Excellent example. Again, those are edge conditions, but I've nonetheless established that any such metagaming will cause me to randomly alter the amounts. Regardless, they've technically had this opportunity for quite awhile now (I already use average damage for the monsters as a DM), and it's never come up yet... not that such tactics would be all that terrible (I see effectively similar stuff in regular groups).
I cannot speak for your gaming group, but I would be against the idea of average damages. It would remove one of the actions I get to do as a player, making it seem less roleplaying and more gaming, if that makes sense. I want as much control over what my character does as possible, and that means letting me roll for what my blows do.
lol. what you are proposing is effectively the same thing. ;)

No, mean I roll for them when someone cast Blasphemy (as that spell can involve a lot of rolling)

Seriously though, me rolling for them wouldn't speed up combat (indeed, delegating *to* the players is more used to speed play), besides being less fun for either of us.
Personally, I think doing it on the DM side of it, with Monsters and NPCs is not too bad. Minions already do static damage, the others can also do a static damage, but full damage on a Crit.

Making the Players do it as well, I think you need to make sure the Players are very much in agreement with it. I have several friends who are very proud of their dice collection, and only letting them roll D20s would be a huge afront on their personas. I am also sure, some people wouldn't mind, but that is something that could (and I say could, not is) a break point for some.

The Slippery Slope to this, is when do you say, "Rolling to Attack takes too long, if the Monsters have a 50/50 chance to hit, we'll just say every other one hits." Or, "Well, Avg Dmg is 20, with about a 50/50 chance to hit, each creature automatically hits for 10 damage." Now, I'm not sure if this is a longterm possibility, but it is the next step.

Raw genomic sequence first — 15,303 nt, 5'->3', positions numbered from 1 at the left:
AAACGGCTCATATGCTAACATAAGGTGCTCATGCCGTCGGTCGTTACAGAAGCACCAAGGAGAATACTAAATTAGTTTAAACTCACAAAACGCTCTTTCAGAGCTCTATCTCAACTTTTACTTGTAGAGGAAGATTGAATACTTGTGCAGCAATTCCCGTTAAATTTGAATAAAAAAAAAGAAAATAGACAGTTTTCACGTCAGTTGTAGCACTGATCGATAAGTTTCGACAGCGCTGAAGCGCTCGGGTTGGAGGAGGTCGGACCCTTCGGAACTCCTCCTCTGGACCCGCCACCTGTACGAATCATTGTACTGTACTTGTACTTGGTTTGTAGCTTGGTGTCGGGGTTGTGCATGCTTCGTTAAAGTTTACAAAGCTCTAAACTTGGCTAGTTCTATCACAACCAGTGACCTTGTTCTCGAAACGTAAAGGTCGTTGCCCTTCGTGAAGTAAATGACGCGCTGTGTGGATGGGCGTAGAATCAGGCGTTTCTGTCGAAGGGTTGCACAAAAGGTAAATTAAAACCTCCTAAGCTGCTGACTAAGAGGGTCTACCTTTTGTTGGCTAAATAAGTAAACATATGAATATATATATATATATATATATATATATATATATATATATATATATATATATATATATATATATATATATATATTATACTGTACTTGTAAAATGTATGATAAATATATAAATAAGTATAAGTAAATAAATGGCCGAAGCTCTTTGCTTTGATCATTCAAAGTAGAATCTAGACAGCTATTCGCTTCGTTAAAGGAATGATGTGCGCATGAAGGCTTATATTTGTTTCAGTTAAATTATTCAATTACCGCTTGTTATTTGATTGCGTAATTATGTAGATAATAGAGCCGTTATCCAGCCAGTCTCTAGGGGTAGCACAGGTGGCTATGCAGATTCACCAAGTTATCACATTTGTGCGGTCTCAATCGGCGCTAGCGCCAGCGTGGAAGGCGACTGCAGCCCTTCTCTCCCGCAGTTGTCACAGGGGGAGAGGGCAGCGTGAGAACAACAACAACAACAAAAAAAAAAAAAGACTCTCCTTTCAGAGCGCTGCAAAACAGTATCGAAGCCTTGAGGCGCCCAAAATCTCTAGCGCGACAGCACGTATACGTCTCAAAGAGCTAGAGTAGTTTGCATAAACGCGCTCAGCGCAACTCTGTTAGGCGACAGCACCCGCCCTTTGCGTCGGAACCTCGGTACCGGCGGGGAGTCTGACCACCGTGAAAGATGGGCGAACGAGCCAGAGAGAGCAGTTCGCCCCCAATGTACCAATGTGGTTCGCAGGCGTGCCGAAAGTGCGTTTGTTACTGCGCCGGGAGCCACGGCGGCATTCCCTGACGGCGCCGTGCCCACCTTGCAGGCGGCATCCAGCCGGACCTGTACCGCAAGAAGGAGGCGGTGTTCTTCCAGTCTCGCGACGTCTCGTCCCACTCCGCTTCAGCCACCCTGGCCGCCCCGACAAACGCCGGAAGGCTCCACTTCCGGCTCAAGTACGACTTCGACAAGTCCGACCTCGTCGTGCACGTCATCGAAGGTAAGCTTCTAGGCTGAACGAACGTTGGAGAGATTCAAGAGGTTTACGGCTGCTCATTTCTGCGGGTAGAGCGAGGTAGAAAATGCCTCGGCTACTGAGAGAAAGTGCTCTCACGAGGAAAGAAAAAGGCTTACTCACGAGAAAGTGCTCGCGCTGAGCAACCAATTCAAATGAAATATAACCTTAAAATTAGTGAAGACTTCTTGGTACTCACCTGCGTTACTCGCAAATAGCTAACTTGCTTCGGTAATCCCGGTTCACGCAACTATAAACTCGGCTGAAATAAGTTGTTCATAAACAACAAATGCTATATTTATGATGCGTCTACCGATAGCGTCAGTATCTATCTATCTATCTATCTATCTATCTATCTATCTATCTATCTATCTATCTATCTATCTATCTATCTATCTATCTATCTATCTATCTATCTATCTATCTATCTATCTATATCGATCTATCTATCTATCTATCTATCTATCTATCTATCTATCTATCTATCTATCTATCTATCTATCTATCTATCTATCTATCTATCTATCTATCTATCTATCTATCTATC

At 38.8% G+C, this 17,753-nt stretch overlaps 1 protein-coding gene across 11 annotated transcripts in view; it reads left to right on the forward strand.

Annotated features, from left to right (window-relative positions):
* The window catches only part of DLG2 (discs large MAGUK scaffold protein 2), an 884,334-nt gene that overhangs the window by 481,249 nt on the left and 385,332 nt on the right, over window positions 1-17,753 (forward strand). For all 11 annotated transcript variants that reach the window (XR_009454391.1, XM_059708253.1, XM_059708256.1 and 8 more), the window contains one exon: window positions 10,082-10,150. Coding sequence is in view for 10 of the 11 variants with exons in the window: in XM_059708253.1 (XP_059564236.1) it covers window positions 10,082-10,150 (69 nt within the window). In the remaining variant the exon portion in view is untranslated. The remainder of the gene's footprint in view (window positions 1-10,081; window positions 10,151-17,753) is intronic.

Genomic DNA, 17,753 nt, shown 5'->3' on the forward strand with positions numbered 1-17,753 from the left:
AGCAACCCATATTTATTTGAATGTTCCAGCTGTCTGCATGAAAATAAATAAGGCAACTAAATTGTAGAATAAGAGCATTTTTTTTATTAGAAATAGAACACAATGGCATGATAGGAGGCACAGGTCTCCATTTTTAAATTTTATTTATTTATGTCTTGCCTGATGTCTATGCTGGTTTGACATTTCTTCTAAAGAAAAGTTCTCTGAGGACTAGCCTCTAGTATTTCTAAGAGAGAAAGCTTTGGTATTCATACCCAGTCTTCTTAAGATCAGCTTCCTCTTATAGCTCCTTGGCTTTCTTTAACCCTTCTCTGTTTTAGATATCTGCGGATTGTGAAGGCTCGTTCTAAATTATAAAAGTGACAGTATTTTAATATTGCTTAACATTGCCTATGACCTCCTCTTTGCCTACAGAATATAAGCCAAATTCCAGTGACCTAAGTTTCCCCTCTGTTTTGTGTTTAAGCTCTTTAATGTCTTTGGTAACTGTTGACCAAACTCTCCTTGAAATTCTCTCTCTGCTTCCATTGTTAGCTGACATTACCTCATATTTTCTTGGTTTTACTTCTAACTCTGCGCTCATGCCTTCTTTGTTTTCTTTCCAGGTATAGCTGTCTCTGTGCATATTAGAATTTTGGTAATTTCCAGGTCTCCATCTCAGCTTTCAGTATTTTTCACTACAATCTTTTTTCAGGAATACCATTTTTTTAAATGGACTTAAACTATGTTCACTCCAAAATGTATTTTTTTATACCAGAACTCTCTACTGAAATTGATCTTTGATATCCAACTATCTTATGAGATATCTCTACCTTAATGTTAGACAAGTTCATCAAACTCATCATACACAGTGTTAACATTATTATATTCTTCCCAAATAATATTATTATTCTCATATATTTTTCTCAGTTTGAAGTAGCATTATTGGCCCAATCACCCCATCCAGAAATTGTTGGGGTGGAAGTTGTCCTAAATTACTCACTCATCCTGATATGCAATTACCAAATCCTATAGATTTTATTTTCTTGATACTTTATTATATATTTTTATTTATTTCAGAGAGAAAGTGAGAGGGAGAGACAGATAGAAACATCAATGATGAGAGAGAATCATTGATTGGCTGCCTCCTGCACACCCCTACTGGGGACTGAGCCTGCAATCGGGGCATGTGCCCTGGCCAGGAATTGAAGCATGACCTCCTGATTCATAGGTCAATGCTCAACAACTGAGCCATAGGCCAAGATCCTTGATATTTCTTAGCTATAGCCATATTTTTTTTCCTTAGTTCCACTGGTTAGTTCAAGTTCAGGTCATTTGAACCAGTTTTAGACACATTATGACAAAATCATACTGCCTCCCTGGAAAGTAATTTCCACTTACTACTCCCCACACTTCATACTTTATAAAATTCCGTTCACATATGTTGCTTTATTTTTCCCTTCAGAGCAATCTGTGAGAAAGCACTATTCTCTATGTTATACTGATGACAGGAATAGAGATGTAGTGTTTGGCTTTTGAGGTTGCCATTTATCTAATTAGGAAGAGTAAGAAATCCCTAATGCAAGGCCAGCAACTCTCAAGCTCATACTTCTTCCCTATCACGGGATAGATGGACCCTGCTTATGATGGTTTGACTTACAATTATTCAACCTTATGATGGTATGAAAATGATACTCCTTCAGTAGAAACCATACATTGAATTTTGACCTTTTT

I don't like it.

And it may not reduce the 'randomness' (depending on how you define randomness), but it definately changes the curve and it removes a number of possible outcomes. In other words - it tightens the curve around the mean, shortening the tails on either side.

If the principle is taken to its extreme, one could simply calculate DPR versus AC, create a table and just use that for combat. Very streamlined, very fast. And completely boring. And yes, that is taking the argument well beyond what was suggested. But the principle holds.

What it removes is the 'luck factor'. That attack that does minimum damage, leaving the opponent still standing. That attack that does maximum damage, striking at the heart of the opponent and leaving him staggered.

It turns the game into a static and predictable game where you always know how much damage an attack will do. The uncertainty - the luck - is taken out of the game and what is left is, imho, less interesting.

And for what? To gain a few seconds (how long does it really take to add two numbers together?)

Doesn't appeal to me, YMMV.

Carl
I don't like it.
It turns the game into a static and predictable game where you always know how much damage an attack will do. The uncertainty - the luck - is taken out of the game and what is left is, imho, less interesting.

I do agree with this. Without damage dice, the game would be rather boring. If my DM made me take averages for all my damage dice, I'd put up with it if I had to, but would probably quit immediately if another DM came along unless he was the best story telling DM that I've ever seen.

If my DM started telling me that he puts in so much effort for me that he considers it only fair that I should do this one thing for him, I'd quit immediately even if their was no other DM to play with. I feel bad saying it, but I would rather not play at all then have to deal with that kind of attitude.
Seriously though, me rolling for them wouldn't speed up combat (indeed, delegating *to* the players is more used to speed play), besides being less fun for either of us.

I doubt it would make much of a difference in speed if you entered the parameters into a computer and pressed Enter or if one of the players did instead. But if you think so you could always have one of the players sit in front of the PC and be the designated "dice roller". Another option might be to have each of your players bring a laptop to the game and use a die rolling app themselves. But I don't know if that's feasible for your players and your table space seems to be at a premium anyway.

As far as what's more fun it would be about as fun to me as being assigned a static damage score for my attacks.